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.Pot, Politics, and Scandal in San Leandro

The city's long strange trip toward its first medical cannabis dispensary may be finally reaching its climax.

music in the park san jose

For years, San Leandro’s city leaders wanted absolutely no part of the medical cannabis industry. Medical cannabis patients could always go to Oakland, officials often said. But then two years ago, two opponents of medical pot on the San Leandro City Council switched sides.

But not completely. The council decided in late 2013 that it would permit only one dispensary in the city. And the resulting competition for that single permit has attracted a number of strong and controversial applicants, including the country’s largest dispensary, one that was recently tied to a federal corruption case in Oakland, and an untested local bidder that has close connections to San Leandro’s political and business class.

Initially, fifteen applicants sought the permit. Then after three review phases, city staffers, with help from a consultant, whittled the list to six prospective bids. But the city has been in no hurry. “We’ve been very careful and cautious,” said San Leandro Assistant City Manager Eric Engelbart.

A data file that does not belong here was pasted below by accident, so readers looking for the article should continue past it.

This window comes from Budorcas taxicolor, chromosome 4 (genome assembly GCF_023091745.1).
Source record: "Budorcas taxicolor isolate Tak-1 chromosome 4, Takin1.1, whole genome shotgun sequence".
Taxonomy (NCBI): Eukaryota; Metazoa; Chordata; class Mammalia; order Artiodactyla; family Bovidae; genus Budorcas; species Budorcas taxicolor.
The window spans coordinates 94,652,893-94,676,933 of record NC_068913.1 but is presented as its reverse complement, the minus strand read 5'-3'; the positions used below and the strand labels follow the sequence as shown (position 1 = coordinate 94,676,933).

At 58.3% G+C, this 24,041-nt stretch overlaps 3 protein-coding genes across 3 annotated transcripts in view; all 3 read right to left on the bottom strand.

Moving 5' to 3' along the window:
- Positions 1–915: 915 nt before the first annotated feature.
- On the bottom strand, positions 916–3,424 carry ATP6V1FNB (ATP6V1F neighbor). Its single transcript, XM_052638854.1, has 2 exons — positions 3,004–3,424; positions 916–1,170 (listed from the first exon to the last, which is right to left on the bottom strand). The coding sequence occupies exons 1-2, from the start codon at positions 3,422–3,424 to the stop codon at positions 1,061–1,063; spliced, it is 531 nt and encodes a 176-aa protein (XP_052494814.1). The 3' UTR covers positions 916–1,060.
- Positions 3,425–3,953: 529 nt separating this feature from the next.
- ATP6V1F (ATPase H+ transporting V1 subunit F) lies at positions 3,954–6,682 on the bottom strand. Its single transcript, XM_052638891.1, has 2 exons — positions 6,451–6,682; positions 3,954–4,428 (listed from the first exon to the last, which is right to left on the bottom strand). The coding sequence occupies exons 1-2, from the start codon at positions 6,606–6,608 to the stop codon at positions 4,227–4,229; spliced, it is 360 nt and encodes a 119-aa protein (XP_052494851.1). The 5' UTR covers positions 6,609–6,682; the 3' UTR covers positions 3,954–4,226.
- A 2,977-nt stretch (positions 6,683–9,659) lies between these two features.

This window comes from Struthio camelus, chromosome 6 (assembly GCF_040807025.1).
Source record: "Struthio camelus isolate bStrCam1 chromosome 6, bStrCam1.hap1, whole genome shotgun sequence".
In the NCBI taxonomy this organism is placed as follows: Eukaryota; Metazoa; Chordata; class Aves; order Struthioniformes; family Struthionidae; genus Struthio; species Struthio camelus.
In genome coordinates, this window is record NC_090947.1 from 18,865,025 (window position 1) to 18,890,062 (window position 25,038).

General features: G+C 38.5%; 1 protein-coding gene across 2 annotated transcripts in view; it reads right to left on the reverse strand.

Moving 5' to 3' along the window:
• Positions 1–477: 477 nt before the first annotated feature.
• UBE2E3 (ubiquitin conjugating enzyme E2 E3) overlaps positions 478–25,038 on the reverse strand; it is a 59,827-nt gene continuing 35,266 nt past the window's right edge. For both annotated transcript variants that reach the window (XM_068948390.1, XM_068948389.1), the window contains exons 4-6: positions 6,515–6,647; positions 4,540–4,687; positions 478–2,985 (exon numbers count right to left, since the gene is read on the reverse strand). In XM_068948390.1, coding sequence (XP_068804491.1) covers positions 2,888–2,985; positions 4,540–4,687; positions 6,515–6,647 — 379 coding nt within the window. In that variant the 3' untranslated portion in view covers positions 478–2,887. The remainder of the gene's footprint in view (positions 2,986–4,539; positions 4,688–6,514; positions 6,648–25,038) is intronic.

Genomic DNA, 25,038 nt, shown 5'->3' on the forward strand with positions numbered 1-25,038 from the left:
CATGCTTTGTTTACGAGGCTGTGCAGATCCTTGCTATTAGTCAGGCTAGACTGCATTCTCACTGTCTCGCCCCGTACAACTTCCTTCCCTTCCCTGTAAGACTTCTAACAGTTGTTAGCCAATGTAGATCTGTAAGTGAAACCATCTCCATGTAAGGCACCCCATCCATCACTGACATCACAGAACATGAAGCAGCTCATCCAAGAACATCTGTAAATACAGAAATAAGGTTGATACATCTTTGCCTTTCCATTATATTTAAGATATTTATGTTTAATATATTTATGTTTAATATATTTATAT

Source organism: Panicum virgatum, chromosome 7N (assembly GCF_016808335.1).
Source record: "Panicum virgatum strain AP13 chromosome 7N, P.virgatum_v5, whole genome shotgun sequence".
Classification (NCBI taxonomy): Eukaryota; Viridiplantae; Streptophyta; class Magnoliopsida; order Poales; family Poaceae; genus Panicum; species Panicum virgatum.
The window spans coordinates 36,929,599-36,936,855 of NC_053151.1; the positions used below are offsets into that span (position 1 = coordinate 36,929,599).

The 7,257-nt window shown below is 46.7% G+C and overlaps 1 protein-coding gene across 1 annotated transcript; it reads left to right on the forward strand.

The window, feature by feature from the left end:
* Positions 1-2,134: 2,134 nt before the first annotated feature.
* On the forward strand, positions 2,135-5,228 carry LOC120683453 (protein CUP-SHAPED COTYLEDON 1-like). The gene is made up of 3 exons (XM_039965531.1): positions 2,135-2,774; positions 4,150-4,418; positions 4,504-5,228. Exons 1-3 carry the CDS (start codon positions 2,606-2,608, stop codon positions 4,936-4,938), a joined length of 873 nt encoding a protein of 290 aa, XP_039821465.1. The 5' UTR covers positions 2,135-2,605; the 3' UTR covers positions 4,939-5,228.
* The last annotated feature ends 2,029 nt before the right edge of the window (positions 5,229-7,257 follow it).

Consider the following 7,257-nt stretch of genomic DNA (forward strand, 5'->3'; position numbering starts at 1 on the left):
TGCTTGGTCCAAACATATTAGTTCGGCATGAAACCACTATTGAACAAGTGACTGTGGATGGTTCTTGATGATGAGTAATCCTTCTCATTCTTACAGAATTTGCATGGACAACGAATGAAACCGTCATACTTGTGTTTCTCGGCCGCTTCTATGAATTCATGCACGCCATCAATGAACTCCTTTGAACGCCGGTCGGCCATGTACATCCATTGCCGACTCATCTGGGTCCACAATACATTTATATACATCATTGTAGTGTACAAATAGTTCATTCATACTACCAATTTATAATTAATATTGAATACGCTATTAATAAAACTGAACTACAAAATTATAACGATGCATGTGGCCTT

The vetting process was also hampered earlier this year, Engelbart said, when the California Department of Justice took five months to complete background checks on the initial set of applicants. And now, just as the city is nearing a conclusion of its search for its first dispensary operator, a pair of high-profile news reports in recent weeks focusing on two of the applicants is generating apprehension.